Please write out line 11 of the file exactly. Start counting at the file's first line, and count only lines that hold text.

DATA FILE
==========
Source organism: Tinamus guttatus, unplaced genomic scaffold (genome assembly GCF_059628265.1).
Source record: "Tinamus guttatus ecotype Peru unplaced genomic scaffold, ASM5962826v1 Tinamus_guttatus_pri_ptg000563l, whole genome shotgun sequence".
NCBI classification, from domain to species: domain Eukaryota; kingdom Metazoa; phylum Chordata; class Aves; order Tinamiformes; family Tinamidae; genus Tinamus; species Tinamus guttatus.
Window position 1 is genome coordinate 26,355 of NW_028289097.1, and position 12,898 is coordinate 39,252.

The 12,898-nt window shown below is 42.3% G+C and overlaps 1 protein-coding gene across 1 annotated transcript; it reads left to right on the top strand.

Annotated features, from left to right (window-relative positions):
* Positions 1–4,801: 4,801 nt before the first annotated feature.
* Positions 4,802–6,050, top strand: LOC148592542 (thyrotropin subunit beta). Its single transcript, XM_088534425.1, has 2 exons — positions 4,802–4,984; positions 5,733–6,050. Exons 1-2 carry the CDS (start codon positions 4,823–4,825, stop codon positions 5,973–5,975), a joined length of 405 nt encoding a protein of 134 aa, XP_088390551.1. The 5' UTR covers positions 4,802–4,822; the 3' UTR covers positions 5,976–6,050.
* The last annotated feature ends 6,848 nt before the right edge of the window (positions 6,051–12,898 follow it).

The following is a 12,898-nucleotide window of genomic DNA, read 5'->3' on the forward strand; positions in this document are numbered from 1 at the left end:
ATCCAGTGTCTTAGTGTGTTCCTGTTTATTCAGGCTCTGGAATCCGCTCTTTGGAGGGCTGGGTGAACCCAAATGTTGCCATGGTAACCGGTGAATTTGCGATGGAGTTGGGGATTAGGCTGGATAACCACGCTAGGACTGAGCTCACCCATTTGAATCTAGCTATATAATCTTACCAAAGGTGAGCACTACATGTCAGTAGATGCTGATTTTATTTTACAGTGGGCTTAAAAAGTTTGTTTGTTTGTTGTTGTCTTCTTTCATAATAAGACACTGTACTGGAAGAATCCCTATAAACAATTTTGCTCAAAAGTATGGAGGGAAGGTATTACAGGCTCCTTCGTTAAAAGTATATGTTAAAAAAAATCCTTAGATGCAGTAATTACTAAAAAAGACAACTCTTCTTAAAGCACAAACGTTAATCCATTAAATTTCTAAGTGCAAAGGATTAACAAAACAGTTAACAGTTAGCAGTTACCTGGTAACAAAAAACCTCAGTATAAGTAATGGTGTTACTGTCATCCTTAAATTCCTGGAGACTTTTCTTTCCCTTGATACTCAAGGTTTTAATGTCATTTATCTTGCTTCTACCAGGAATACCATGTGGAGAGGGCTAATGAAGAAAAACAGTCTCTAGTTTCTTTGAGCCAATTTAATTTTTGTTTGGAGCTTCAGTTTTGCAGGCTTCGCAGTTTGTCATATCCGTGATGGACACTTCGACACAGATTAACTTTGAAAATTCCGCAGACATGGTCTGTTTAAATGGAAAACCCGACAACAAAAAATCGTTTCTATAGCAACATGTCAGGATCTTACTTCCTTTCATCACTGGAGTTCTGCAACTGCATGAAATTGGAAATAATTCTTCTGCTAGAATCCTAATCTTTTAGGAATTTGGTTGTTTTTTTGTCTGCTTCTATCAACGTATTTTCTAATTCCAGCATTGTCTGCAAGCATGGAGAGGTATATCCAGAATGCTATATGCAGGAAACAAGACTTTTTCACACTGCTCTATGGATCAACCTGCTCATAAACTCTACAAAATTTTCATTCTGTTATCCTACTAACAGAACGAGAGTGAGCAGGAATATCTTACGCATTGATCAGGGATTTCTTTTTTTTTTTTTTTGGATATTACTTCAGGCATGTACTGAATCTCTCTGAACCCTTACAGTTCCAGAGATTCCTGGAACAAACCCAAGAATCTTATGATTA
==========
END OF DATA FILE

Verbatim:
ATCCAGTGTCTTAGTGTGTTCCTGTTTATTCAGGCTCTGGAATCCGCTCTTTGGAGGGCTGGGTGAACCCAAATGTTGCCATGGTAACCGGTGAATTTGCGATGGAGTTGGGGATTAGGCTGGATAACCACGCTAGGACTGAGCTCACCCATTTGAATCTAGCTATATAATCTTACCAAAGGTGAGCACTACATGTCAGTAGATGCTGATTTTATTTTACAGTGGGCTTAAAAAGTTTGTTTGTTTGTTGTTGTCTTCTTTCATAATAAGACACTGTACTGGAAGAATCCCTATAAACAATTTTGCTCAAAAGTATGGAGGGAAGGTATTACAGGCTCCTTCGTTAAAAGTATATGTTAAAAAAAATCCTTAGATGCAGTAATTACTAAAAAAGACAACTCTTCTTAAAGCACAAACGTTAATCCATTAAATTTCTAAGTGCAAAGGATTAACAAAACAGTTAACAGTTAGCAGTTACCTGGTAACAAAAAACCTCAGTATAAGTAATGGTGTTACTGTCATCCTTAAATTCCTGGAGACTTTTCTTTCCCTTGATACTCAAGGTTTTAATGTCATTTATCTTGCTTCTACCAGGAATACCATGTGGAGAGGGCTAATGAAGAAAAACAGTCTCTAGTTTCTTTGAGCCAATTTAATTTTTGTTTGGAGCTTCAGTTTTGCAGGCTTCGCAGTTTGTCATATCCGTGATGGACACTTCGACACAGATTAACTTTGAAAATTCCGCAGACATGGTCTGTTTAAATGGAAAACCCGACAACAAAAAATCGTTTCTATAGCAACATGTCAGGATCTTACTTCCTTTCATCACTGGAGTTCTGCAACTGCATGAAATTGGAAATAATTCTTCTGCTAGAATCCTAATCTTTTAGGAATTTGGTTGTTTTTTTGTCTGCTTCTATCAACGTATTTTCTAATTCCAGCATTGTCTGCAAGCATGGAGAGGTATATCCAGAATGCTATATGCAGGAAACAAGACTTTTTCACACTGCTCTATGGATCAACCTGCTCATAAACTCTACAAAATTTTCATTCTGTTATCCTACTAACAGAACGAGAGTGAGCAGGAATATCTTACGCATTGATCAGGGATTTCTTTTTTTTTTTTTTTGGATATTACTTCAGGCATGTACTGAATCTCTCTGAACCCTTACAGTTCCAGAGATTCCTGGAACAAACCCAAGAATCTTATGATTA